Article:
• Certified Nursing Assistants (CNAs) may be able to find work in hospitals, nursing homes, home health care services, assisted living facilities, adult day care centers, schools, clinics and offices of physicians. Their job description would vary according to the requirements of the place of employment.

Why Become a CNA?

Becoming a Certified Nursing Assistant comes with a lot of benefits, and certain drawbacks as well. Let’s take a look at both sides of this career to help you make a well-informed decision.

Advantages of Becoming a CNA

  • In addition to allowing you to grow personally and professionally within the field of nursing, becoming a CNA offers great job stability, since these nursing professionals are always in demand. Healthcare facilities all over the US are always in need of trained nursing assistants to take care of basic medical tasks. Even if you choose to relocate, you can easily find a job in a new location as well.
  • The career of a CNA also offers a lot of flexibility in terms of what kind of work environment and work timings work best for you. Since most CNA positions require 24/7 work, candidates can choose shifts that work well with their pre-existing schedules. This freedom can help make achieving work-life balance a lot easier.
  • Working as a Certified Nursing Assistant can be highly gratifying and enriching, especially for those who enjoy helping others. You will have a chance to impact the lives of people based on the quality of care you provide. Working closely with patients will allow you to build meaningful relationships with the community around you.
  • Furthermore, becoming a CNA is considerably more affordable than other nursing professions. Since this is a basic level nursing credential, you will not have to spend a lot to clear the education, experience and licensure requirements.
  • This field also offers numerous opportunities to specialize as the job market is quite vast and consistently growing. The number of jobs for Nursing Assistants in the US in May 2020 were a massive 1,371,050, and this number is not expected to slow down anytime soon. With such a huge number of jobs, there are countless opportunities to specialize in an area of your interest. Candidates can choose from concentrations in geriatrics, home care, psychiatry, paediatrics and cardiology.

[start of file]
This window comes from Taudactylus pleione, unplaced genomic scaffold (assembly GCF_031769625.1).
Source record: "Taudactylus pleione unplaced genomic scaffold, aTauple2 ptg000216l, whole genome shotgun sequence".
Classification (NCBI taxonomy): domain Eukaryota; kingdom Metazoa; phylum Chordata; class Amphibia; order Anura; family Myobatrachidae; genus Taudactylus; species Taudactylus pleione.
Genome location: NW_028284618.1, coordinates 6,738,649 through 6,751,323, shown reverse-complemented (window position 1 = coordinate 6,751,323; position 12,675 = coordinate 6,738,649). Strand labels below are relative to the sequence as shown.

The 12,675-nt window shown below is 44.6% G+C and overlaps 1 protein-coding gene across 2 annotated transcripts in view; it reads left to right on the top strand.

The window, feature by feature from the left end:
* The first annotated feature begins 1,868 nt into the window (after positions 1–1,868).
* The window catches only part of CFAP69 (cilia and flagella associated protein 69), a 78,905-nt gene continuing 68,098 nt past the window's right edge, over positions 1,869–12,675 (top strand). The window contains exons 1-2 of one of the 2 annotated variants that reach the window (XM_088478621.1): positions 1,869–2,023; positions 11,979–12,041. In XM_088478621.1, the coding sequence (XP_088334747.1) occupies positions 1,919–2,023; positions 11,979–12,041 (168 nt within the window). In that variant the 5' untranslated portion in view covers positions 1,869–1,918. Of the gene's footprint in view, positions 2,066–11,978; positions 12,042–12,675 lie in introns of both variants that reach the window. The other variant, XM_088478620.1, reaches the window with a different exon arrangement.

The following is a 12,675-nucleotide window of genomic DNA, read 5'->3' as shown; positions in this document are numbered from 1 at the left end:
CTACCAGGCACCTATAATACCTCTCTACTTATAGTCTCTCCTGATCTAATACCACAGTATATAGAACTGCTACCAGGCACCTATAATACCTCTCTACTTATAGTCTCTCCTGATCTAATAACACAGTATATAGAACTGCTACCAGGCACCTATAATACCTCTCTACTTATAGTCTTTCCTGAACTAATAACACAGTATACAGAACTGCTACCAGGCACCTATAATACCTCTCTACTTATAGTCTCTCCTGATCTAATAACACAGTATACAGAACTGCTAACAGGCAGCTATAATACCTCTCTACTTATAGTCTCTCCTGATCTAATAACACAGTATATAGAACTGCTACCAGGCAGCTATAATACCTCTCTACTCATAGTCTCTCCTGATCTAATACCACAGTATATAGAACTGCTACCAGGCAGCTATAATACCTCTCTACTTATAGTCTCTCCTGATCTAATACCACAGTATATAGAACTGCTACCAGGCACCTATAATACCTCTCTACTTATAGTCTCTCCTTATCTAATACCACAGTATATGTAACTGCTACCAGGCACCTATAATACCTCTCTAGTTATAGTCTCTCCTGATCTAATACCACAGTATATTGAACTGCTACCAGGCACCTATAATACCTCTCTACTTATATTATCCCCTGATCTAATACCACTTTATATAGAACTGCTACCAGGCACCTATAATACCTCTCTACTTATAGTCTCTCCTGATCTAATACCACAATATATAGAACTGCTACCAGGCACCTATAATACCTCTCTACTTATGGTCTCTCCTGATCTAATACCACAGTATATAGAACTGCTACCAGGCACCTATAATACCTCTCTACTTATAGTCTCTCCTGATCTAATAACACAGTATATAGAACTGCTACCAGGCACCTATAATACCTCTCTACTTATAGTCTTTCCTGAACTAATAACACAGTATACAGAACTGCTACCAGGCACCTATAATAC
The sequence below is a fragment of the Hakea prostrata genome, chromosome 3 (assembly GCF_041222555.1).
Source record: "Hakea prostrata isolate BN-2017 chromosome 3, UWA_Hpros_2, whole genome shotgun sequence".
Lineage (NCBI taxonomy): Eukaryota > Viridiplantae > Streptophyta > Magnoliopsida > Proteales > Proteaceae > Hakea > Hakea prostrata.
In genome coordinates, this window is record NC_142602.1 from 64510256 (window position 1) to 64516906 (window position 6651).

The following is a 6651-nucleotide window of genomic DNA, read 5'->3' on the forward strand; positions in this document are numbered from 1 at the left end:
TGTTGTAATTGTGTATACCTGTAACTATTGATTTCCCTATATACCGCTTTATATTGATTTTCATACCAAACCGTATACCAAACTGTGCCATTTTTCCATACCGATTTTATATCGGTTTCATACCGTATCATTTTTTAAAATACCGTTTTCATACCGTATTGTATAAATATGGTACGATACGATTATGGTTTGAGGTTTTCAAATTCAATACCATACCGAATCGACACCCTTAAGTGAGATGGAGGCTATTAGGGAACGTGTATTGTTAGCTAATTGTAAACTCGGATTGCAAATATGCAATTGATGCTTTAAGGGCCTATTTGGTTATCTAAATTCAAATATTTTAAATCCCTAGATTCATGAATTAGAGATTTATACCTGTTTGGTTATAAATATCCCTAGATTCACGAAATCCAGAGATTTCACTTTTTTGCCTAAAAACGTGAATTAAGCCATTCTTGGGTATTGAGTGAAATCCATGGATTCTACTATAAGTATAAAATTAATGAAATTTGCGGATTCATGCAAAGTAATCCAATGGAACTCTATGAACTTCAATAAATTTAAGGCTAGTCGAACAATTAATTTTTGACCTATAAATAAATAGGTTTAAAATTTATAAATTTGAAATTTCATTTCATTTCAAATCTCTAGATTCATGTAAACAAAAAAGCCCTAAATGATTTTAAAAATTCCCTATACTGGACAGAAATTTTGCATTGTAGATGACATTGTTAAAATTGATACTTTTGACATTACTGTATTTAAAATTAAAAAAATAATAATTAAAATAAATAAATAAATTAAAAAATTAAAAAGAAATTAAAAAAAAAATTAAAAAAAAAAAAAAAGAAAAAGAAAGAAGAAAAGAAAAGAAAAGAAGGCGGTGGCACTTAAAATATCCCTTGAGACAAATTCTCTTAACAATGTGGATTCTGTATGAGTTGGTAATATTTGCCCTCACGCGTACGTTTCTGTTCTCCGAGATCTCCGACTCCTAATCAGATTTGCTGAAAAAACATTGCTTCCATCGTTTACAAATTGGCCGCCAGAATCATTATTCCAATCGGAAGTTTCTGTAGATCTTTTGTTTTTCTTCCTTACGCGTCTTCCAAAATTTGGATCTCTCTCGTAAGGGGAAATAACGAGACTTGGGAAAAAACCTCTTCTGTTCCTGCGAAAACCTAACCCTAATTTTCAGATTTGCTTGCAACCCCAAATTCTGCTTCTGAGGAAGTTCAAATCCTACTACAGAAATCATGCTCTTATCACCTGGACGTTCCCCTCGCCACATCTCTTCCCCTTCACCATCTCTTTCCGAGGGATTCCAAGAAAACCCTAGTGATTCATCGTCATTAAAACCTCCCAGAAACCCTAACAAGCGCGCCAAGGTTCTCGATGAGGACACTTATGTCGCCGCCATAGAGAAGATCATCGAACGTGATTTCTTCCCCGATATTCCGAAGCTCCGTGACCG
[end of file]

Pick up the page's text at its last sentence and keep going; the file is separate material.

Disadvantages of Becoming a CNA

  • While there are certainly many advantages to becoming a Certified Nursing Assistant in the US, there are several disadvantages as well. Let’s take a look at some of these.
  • The salary of a Certified Nursing Assistant is considerably lower than that for Registered Nurses or the average for healthcare professions in the US. According to the US Bureau of Labor Statistics, Nursing Assistants made an annual median income of $30,850, as compared to Registered Nurses, who made $75,330 in May 2020.
  • Furthermore, there is little room for advancement as a CNA if you do not go for further education and training. Advancement opportunities are available in the form of CNA-to-LPN and CNA-to-RN bridge programs.
  • The job of a Certified Nursing Assistant can also be very physically and emotionally demanding. In addition to that, working conditions can be challenging too as nursing assistants are often required to do unpleasant jobs like handling body fluids, changing bed sheet and emptying bed pans.